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Headlines last week declared that organic milk is more nutritious than regular milk after a new study found it has more heart-healthy omega-3 fatty acids. The implication: It's worth it to spend an extra $2 to $3 a gallon to buy organic brands.

But here's the fine print: The difference in omega-3 content was small and applied to whole milk, not skim milk — which contains no fat. What's more, Organic Valley, a cooperative that sells organic dairy products, provided the main funding for the study, and one of its employees was a coauthor.

While that doesn't necessarily discount the findings — published in the journal PLoS One — it does call into question the sweeping recommendations made by the study authors that people increase their intake of "fat-containing" and "predominantly organic" dairy products. Switching to organic full-fat milk, butter, and cheese, the authors wrote, "should improve long-term health status and outcomes."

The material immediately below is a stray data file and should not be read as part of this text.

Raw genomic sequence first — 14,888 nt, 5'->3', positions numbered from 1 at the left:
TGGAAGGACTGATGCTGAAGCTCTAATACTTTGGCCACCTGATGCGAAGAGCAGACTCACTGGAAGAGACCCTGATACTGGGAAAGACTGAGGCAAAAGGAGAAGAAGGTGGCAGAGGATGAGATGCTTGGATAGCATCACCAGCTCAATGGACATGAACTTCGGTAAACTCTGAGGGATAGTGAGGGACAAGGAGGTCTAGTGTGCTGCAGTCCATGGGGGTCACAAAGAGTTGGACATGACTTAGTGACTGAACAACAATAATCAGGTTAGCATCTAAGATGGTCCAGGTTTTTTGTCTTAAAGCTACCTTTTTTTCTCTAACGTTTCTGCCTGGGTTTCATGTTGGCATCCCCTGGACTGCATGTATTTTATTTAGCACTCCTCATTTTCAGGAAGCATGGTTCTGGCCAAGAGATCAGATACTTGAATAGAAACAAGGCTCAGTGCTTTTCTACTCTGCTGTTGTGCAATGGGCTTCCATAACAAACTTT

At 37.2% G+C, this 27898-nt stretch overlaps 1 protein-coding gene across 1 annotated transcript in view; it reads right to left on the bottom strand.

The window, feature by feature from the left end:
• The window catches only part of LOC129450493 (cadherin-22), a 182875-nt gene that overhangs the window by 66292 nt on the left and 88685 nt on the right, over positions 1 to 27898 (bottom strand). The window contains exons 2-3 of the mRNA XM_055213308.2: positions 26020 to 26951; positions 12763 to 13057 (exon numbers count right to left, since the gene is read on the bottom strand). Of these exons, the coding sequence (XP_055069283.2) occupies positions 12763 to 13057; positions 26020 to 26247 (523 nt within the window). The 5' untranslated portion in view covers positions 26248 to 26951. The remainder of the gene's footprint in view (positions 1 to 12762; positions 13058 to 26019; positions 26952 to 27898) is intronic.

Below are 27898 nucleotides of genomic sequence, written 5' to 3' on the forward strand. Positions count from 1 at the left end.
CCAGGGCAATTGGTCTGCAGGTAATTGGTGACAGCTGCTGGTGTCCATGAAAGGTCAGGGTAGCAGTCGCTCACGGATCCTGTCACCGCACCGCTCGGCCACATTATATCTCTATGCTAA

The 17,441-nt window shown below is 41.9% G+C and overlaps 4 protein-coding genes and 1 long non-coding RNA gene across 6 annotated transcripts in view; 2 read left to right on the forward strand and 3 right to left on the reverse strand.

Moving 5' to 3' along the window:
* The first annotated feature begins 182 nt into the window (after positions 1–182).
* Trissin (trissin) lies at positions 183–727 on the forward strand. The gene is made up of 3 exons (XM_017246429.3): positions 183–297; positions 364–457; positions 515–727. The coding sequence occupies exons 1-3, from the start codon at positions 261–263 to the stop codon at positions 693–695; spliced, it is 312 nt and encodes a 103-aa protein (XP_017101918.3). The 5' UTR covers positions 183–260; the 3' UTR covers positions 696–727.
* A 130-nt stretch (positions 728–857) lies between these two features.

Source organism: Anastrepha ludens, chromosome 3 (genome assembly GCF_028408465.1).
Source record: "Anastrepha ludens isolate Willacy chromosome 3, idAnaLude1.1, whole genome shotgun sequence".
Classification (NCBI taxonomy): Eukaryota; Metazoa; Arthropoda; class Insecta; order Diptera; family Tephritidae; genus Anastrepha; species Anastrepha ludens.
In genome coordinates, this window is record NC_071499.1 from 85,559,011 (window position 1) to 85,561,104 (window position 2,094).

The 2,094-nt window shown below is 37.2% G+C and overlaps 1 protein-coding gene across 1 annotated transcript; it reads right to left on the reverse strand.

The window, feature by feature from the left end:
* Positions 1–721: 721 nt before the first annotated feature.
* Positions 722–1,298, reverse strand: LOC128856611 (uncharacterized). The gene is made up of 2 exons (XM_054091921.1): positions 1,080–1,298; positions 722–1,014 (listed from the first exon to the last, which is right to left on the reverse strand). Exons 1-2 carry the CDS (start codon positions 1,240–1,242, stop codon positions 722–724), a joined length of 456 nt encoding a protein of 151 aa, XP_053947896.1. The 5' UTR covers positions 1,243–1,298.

Boston University nutrition professor Joan Salge Blake told me these conclusions amounted to a load of cow dung. "I don't think organic milk is worth the extra money," she said, "and the last thing people should do is switch to fattier dairy products because they contain a lot of heart-damaging saturated fat and a lot more calories than skim milk."